A Spectator's Critique of the Melbourne Grand Prix
New Formula 1 owners Liberty Media are looking to make the sport more appealing to fans. Last weekend I attended the Melbourne Grand Prix, so I feel that I have a good understanding of the current situation. While F1 racing is still worth going to, there are some ways it could be improved. Some specific to Melbourne, others that could be applied anywhere.
I'll start with the positive aspects to the Melbourne GP. The location is excellent. Albert Park is a beautiful setting. I know it's a cliche, but it has a very good atmosphere. There's a strong sense of occasion, and it draws a big crowd. It also brings a large cohort of European tourists to Melbourne. There's a level of excitement you don't get watching it on TV.
Getting there is easy, with trams to take you back to the city every two minutes. From there you can get to wherever you've parked your car. Unlike the other big motorsport event in Melbourne, Supercars’ Sandown 500, where traveling by car to the circuit, or taking a train on the Dandenong line (one every 20 minutes) are your two options, making leaving at the end of the day a headache. Daniel Ricciardo provided voice-over announcements for the GP express trams. Small details like this make a difference. Despite the tram frequency, it still took a while to get there. My advice for anyone going next year would be to leave early. If you're going multiple days, you'll work it out by Sunday.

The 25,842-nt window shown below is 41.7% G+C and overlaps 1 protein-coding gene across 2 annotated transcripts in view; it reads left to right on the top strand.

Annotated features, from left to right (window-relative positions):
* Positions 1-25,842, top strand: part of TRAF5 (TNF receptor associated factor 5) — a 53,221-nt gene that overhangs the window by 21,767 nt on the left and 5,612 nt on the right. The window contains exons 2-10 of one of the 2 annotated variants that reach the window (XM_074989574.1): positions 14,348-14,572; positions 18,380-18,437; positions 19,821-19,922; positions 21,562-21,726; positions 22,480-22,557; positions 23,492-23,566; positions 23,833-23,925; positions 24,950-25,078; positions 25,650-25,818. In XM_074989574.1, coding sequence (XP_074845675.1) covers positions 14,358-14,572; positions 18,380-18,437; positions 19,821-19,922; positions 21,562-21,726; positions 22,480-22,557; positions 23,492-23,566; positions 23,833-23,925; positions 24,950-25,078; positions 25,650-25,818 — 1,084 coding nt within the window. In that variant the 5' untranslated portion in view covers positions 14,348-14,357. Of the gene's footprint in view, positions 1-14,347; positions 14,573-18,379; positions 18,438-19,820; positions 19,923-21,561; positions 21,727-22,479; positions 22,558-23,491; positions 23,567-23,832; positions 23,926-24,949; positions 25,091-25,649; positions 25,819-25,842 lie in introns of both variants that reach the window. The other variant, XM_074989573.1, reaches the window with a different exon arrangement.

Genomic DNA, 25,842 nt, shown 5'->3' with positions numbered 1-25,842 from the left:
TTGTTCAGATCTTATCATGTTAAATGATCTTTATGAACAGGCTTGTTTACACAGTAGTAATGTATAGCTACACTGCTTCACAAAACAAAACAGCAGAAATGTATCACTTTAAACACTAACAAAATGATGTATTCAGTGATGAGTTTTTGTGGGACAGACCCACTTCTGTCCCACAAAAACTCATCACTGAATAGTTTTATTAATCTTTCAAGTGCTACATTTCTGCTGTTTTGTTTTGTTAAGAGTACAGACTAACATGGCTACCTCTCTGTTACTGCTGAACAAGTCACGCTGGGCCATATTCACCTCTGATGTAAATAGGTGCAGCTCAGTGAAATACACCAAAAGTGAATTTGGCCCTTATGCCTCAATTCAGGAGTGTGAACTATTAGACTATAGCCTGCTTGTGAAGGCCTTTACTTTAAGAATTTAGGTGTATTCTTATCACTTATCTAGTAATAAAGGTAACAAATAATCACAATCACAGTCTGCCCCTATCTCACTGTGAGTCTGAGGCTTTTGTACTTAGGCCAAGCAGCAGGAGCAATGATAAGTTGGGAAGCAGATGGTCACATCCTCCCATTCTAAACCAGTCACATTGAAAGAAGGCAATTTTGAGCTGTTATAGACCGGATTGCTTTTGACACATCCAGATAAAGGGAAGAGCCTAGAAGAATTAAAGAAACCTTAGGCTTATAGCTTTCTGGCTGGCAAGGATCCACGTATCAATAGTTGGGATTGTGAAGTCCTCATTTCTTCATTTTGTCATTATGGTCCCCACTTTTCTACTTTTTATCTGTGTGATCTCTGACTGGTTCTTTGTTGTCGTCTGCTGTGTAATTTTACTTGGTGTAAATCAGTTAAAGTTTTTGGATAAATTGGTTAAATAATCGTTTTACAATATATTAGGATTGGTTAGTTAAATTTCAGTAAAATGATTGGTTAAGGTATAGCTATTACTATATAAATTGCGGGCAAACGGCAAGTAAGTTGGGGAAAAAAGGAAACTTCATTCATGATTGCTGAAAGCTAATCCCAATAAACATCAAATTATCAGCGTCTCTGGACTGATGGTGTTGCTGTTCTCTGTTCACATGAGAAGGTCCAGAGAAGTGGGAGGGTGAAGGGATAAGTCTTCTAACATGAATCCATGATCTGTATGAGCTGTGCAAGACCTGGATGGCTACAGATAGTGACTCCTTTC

There's a very large paddock area, and it takes a long time to cover all of it. Chances are you won't if you're only there for a day. F1 has done well with the off-track entertainment. There's more than enough to keep you occupied between races, or if you just want to spend some time walking around. Food offerings are typical of major events, average quality and expensive. Remember to bring cash, you won't always be able to pay with a card. New for this year was the post race track walk, which was a good way to end the weekend. Cars that have DNFed and been left out on the track are collected during the walk. Health and safety concerns may see that change soon.
Support categories were exactly what you'd expect at the Australian Grand Prix; Supercars, the Australian GT Championship and Carrera Cup. GP2, or F2 as it's now known, has never followed F1 to Australia. Supercars don't have a championship round at the Grand Prix. Perhaps they should. With limited test days, teams sometimes treat the non-points round as a test session and don't allow their drivers to race hard. Offering points might give them some incentive to push harder.